The core components of the electric drive system are electronic components and electric motors. They are complex subsystems with different characteristics.
The electric motor is omnipotent and can output 93-97% of power in almost the entire speed range. It has the advantages of high reliability and light weight and etc.. Unlike an internal combustion engine, the motor achieves maximum torque at very low speeds, and in fact the maximum torque is available from the starting position. Therefore, the use of a single-speed transmission in a pure electric vehicle can meet the power output requirements.
Motors used by Audi as a drive system can be divided into two categories. One type is the asynchronous motor (ASM). They do not have permanent magnets, are simple in design, durable, low maintenance and long lasting. They are only used in applications that are integrated into the gearbox.
The second type is a permanent magnet synchronous motor (PSM). With higher power density, they are more compact and lighter in many application designs. In addition, high torque and efficiency are achieved in the lower speed range. The performance of the motor depends on its design, the power and torque can be adjusted by changing its diameter and length.
In hybrid vehicles such as the Audi Q5, Audi uses a permanent magnet synchronous motor designed to achieve higher torque. They are large in diameter but only a few centimeters in length, so they can be easily integrated between the internal combustion engine and the gearbox. The optimum speed range is between 500 and 5,000 rpm one minute, which intelligently coordinates the torque characteristics of the internal combustion engine.
For repetitive or permanent electric vehicles, power-optimized PSM and ASM motors are suitable for their high speed versions. They are smaller in diameter than torque optimized motors. On the other hand, they are longer and have a wider range of speeds.
All motors used in Audi are liquid-cooled to keep their reliable operating temperature as high as 180 °C. However, thermal factors limit its power potential, but short-term overload operation is allowed. For example, an electric motor in an A1e-tron electric vehicle can achieve a continuous operating power of 61 hp (45 kW) and an instantaneous peak power of 102 hp (75 kW) in a short period of time.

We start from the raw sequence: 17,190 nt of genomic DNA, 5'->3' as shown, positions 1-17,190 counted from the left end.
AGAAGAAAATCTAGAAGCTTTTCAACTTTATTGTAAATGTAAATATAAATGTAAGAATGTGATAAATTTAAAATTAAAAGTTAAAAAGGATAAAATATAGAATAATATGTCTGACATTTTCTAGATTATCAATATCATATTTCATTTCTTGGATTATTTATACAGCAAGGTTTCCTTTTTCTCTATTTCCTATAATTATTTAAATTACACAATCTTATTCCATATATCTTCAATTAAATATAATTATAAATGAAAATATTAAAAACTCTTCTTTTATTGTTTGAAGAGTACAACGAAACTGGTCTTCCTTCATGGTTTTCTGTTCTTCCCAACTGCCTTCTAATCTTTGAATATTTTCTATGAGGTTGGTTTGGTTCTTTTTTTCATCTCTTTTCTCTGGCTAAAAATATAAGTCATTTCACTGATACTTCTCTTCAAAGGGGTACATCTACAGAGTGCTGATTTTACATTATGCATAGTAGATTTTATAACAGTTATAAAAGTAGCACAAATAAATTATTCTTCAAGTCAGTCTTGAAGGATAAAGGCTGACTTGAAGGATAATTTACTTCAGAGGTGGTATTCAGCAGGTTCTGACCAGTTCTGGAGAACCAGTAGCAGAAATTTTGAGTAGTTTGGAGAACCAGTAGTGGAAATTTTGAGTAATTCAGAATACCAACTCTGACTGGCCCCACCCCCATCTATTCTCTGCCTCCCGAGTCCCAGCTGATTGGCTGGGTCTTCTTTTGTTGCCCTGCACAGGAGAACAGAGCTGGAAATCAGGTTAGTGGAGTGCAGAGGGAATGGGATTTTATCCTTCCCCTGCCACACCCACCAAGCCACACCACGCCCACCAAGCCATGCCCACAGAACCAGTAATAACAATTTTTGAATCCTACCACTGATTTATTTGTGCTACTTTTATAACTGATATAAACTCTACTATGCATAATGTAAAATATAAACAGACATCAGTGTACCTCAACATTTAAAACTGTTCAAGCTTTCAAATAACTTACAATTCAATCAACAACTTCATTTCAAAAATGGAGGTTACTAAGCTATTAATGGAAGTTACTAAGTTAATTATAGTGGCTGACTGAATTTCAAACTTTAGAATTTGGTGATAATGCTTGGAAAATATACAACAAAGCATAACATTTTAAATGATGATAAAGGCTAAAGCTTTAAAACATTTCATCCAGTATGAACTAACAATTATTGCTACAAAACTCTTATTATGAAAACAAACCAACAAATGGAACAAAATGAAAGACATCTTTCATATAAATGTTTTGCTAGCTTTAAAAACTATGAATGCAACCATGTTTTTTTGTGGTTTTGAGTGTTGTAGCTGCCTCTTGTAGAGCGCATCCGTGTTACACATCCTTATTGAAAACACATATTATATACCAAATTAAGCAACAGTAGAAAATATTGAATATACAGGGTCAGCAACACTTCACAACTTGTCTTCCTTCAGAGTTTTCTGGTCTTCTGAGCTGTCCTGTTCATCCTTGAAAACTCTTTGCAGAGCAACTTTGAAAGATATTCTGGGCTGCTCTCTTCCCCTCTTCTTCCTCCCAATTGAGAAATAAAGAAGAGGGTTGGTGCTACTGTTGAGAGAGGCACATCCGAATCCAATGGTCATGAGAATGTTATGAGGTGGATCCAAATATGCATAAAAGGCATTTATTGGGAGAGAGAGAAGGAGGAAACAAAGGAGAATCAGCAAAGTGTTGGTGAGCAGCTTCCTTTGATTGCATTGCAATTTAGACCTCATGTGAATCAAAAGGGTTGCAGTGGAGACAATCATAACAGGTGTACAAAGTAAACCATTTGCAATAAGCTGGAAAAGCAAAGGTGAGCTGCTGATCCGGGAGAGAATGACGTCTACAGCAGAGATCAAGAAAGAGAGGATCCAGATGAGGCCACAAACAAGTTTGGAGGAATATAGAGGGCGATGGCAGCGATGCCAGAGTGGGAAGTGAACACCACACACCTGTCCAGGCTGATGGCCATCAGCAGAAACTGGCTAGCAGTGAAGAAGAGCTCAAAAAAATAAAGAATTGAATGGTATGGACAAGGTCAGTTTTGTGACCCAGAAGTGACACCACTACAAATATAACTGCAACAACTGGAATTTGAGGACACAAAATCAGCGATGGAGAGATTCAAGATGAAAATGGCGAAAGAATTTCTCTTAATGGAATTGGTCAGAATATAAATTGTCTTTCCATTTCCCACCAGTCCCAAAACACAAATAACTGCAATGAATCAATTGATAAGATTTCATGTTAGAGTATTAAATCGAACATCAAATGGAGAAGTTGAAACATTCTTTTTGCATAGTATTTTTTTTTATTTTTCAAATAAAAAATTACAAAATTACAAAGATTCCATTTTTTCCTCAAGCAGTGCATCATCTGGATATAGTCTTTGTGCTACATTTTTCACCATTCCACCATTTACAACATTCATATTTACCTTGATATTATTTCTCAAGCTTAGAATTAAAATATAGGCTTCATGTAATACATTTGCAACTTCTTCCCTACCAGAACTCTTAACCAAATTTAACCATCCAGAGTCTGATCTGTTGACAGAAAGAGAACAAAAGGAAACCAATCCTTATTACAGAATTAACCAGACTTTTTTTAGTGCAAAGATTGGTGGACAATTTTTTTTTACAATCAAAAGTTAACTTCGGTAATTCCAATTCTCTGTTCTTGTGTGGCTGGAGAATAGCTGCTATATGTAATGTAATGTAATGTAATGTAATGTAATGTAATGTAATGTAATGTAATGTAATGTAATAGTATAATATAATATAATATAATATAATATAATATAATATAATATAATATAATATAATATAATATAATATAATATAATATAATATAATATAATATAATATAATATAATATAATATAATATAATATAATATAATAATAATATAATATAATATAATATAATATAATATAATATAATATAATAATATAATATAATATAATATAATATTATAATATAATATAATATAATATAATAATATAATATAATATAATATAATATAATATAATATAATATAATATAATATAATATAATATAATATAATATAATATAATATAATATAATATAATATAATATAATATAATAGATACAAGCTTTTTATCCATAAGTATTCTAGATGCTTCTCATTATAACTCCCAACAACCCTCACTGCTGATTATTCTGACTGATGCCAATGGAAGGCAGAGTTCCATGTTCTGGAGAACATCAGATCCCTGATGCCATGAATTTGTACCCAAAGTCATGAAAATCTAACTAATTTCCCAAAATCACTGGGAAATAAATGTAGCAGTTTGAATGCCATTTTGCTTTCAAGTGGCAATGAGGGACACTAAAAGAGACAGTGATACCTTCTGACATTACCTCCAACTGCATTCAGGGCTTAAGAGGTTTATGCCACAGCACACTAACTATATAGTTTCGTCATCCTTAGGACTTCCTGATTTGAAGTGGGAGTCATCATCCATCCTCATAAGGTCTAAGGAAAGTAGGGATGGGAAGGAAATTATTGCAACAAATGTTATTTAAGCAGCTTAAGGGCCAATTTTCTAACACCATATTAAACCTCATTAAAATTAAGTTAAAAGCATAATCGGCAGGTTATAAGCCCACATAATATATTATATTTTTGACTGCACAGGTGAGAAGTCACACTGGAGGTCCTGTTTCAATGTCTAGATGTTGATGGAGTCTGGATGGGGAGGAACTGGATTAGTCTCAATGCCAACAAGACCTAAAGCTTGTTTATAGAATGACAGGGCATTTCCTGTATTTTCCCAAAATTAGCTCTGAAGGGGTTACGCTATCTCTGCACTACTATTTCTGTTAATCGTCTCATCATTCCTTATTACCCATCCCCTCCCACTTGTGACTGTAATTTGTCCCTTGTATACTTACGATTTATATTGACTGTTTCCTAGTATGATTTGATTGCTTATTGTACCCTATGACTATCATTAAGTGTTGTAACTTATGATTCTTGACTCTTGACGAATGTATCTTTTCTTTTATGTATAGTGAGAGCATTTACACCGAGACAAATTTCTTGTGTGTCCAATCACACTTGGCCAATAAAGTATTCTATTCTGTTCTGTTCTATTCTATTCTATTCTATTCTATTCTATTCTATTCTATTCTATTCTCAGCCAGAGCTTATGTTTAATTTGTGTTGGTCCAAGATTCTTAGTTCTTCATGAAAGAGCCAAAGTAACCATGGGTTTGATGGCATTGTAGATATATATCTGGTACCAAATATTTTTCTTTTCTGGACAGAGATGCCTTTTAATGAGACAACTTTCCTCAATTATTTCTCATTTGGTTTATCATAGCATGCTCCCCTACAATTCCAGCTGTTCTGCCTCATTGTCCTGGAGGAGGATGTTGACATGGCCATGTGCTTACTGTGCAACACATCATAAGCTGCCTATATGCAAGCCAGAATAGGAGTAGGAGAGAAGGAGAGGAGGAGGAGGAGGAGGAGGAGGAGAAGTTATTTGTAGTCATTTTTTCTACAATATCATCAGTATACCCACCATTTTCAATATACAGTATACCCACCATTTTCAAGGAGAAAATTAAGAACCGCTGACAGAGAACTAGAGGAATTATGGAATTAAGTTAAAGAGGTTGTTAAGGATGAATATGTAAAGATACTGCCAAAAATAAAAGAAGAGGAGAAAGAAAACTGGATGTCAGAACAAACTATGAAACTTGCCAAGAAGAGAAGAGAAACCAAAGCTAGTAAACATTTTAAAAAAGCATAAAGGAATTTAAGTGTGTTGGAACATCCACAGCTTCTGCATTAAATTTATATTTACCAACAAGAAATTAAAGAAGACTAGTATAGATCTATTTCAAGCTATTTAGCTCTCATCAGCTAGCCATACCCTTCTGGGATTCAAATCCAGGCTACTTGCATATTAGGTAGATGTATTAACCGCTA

Highly complex: pulse controlled inverter
Electronic components are the most complex and expensive components of an electric drivetrain: a pulse-controlled inverter converts a DC voltage to an AC voltage as needed by the motor.
In the electronic component housing, complex internal forces are hidden: for example, in the Audi Q5, the pulse-controlled inverter must use a voltage of 264 volts to output up to 40 kW, as if continuously turning on and off and dimming 666 power in an instant for a 60 watt bulb. At its core is a module consisting of several interconnected semiconductor components, IGBT (Insulated Gate Bipolar Transistor).
The internal temperature of the electronic components is much higher than 100 °C. Relying on the liquid in the metal casing to cool the heat. The latest generation of pulse-controlled inverters used in the Audi Q5 is lightweight and extremely compact. Its volume does not exceed 6 liters. It has been integrated into a DC power converter that supplies a 12 volt electrical system in a high voltage system.